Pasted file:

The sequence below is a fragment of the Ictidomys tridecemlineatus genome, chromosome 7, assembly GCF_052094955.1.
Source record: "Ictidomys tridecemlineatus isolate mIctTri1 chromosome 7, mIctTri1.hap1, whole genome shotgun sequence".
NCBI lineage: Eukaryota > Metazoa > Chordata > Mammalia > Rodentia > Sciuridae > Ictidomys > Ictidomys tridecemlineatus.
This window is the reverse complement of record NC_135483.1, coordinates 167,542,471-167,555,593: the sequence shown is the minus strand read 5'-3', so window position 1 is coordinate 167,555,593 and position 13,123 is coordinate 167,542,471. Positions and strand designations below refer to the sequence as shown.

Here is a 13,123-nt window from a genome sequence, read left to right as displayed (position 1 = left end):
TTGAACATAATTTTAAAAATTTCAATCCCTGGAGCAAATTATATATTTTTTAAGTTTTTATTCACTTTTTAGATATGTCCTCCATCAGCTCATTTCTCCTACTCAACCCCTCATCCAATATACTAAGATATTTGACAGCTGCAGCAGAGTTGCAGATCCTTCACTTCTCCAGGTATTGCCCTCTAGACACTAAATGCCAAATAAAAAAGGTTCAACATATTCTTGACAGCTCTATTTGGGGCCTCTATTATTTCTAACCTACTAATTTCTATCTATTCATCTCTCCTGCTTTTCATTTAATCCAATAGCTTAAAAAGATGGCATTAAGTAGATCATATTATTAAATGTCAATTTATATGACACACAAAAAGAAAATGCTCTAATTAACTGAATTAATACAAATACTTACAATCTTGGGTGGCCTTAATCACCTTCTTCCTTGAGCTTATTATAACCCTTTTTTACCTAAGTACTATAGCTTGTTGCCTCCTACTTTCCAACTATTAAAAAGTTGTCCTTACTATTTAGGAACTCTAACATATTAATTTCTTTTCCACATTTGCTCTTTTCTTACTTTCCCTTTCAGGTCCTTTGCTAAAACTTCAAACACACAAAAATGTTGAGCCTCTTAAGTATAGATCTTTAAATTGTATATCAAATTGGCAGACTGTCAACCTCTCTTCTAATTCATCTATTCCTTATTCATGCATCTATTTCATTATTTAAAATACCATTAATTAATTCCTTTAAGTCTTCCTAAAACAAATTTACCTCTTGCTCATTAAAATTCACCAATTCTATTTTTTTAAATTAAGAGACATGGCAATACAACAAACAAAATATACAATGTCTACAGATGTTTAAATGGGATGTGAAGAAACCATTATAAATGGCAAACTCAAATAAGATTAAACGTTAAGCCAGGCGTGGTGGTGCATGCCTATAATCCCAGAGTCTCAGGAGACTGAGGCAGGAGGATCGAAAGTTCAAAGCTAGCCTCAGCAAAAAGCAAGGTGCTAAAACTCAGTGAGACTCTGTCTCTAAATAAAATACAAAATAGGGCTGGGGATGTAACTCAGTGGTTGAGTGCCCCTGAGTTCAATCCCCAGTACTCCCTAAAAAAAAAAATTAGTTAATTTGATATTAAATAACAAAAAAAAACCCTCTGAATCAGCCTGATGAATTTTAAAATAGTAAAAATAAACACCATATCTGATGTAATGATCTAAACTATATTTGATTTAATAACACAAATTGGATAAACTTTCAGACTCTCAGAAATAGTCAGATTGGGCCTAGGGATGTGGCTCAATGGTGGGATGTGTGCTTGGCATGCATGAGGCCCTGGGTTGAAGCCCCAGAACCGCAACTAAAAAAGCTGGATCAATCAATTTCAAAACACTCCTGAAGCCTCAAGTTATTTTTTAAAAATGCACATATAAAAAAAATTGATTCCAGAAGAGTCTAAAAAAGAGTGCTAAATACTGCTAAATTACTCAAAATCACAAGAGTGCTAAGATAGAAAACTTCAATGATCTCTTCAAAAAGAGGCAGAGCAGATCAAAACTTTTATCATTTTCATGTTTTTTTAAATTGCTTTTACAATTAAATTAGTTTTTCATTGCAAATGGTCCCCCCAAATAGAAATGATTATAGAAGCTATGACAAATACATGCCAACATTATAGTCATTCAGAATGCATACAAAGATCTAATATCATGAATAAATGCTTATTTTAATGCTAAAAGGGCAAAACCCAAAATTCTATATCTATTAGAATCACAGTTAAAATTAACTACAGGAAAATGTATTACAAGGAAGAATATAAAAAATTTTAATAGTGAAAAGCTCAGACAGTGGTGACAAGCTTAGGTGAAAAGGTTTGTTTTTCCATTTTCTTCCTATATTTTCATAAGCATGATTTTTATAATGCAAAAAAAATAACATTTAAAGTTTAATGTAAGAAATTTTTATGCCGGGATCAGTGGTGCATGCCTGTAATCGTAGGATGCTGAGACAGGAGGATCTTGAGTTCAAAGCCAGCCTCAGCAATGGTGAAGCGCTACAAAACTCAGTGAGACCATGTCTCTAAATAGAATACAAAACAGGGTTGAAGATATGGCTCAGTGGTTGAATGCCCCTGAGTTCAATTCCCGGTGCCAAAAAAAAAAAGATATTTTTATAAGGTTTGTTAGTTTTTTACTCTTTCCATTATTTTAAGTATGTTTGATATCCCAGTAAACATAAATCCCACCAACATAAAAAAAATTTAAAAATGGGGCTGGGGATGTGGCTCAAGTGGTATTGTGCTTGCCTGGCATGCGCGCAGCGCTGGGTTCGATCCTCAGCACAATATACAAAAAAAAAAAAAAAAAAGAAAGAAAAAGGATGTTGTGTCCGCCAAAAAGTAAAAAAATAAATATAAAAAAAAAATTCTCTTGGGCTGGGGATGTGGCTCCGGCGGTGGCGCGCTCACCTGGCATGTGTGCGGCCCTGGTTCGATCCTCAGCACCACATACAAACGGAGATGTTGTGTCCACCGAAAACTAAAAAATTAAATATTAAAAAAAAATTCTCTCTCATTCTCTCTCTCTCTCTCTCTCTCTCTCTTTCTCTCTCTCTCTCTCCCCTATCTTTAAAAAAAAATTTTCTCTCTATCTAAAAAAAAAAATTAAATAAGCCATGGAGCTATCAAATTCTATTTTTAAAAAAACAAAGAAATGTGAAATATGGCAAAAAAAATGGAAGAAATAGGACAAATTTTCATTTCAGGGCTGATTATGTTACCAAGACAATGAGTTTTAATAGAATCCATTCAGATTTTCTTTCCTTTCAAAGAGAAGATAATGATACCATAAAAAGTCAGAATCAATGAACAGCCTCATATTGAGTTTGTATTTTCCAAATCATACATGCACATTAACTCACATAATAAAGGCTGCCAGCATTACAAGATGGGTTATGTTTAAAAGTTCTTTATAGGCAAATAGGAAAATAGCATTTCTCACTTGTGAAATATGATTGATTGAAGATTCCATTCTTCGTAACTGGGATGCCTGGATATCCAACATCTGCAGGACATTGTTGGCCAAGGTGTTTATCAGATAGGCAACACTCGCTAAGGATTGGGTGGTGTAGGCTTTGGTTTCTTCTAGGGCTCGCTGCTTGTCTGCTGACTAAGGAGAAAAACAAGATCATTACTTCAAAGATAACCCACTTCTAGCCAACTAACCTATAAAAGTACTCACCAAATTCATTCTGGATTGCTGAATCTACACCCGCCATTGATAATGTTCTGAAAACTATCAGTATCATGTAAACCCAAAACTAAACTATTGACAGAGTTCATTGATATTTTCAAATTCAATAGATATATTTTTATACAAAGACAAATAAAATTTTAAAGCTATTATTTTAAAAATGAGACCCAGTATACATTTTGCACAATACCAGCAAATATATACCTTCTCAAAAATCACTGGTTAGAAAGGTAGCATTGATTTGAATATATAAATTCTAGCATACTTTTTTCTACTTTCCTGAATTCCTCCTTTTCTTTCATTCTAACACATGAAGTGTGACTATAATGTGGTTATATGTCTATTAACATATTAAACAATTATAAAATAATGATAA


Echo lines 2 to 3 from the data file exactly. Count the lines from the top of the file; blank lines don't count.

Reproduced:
Source record: "Ictidomys tridecemlineatus isolate mIctTri1 chromosome 7, mIctTri1.hap1, whole genome shotgun sequence".
NCBI lineage: Eukaryota > Metazoa > Chordata > Mammalia > Rodentia > Sciuridae > Ictidomys > Ictidomys tridecemlineatus.